Livy, History of Rome 27

LCL 367: 200-201

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LIVY

LIBER XXVII

1. Hic status rerum in Hispania erat. in Italia consul Marcellus Salapia per proditionem recepta Marmoreas et Meles de Samnitibus vi cepit. 2ad tria milia militum ibi Hannibalis, quae praesidii causa relicta erant, oppressa; praeda—et aliquantum eius fuit—militi concessa. tritici quoque ducenta quadraginta milia modium et centum decem milia hordei inventa.

3Ceterum nequaquam inde tantum gaudium fuit quanta clades intra paucos dies accepta est haud procul Herdonea urbe. 4castra ibi Cn. Fulvius proconsul habebat spe recipiendae Herdoneae, quae post Cannensem cladem ab Romanis defecerat, nec loco satis tuto posita nec praesidiis firmata. 5neglegentiam insitam ingenio ducis augebat spes ea quod labare iis adversus Poenum fidem senserat postquam Salapia amissa excessisse iis locis in Bruttios Hannibalem auditum est. 6ea omnia ab Herdonea per occultos

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BOOK XXVII

BOOK XXVII

1. Such was the situation in Spain. In Italy the consul Marcellus gained Salapia through its betrayal, and Marmoreae and Meles1 he took by force from the Samnites. Some three thousand of Hannibal’s men who had been left to garrison the towns were overpowered, and the plunder taken—and its amount was considerable—was left to the soldiers. Two hundred and forty thousand measures of wheat and one hundred and ten thousand measures of barley2 were also found.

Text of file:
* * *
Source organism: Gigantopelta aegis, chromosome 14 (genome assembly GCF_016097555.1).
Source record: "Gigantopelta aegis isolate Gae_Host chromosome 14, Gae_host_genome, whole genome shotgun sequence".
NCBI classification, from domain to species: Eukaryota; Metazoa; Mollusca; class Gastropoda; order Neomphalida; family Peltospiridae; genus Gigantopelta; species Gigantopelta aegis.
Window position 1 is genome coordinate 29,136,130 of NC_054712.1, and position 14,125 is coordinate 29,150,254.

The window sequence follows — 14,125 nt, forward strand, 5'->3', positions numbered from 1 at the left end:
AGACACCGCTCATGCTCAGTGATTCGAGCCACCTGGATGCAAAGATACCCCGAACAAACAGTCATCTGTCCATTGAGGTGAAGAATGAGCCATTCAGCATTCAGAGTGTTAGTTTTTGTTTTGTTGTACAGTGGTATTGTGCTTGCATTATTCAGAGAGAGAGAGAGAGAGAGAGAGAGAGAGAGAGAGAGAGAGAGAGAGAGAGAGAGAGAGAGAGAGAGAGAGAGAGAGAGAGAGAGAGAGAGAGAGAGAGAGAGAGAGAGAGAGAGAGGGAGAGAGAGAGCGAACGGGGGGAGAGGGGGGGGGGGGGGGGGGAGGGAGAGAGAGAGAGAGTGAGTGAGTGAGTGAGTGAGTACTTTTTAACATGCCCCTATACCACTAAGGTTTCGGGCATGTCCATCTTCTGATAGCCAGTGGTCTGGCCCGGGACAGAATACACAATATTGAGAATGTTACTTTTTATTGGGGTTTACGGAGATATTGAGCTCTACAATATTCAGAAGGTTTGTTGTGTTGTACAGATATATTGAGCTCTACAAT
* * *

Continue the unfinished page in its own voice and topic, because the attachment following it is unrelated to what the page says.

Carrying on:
Joy over this success, however, in no way balanced the disaster sustained not far from the city of Herdonea3 a few days later. The proconsul Gnaeus Fulvius4 had his camp in the area, hoping to recover Herdonea, which had defected from the Romans after the defeat at Cannae, but the camp was not in a very safe or well secured place. The carelessness ingrained in the general’s nature was being increased by hope after he had become aware that the inhabitants’ loyalty to the Carthaginian had been wavering ever since news arrived that, after losing Salapia, Hannibal had left the area for Bruttium. All this had been duly reported

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DOI: 10.4159/DLCL.livy-history_rome_27.2020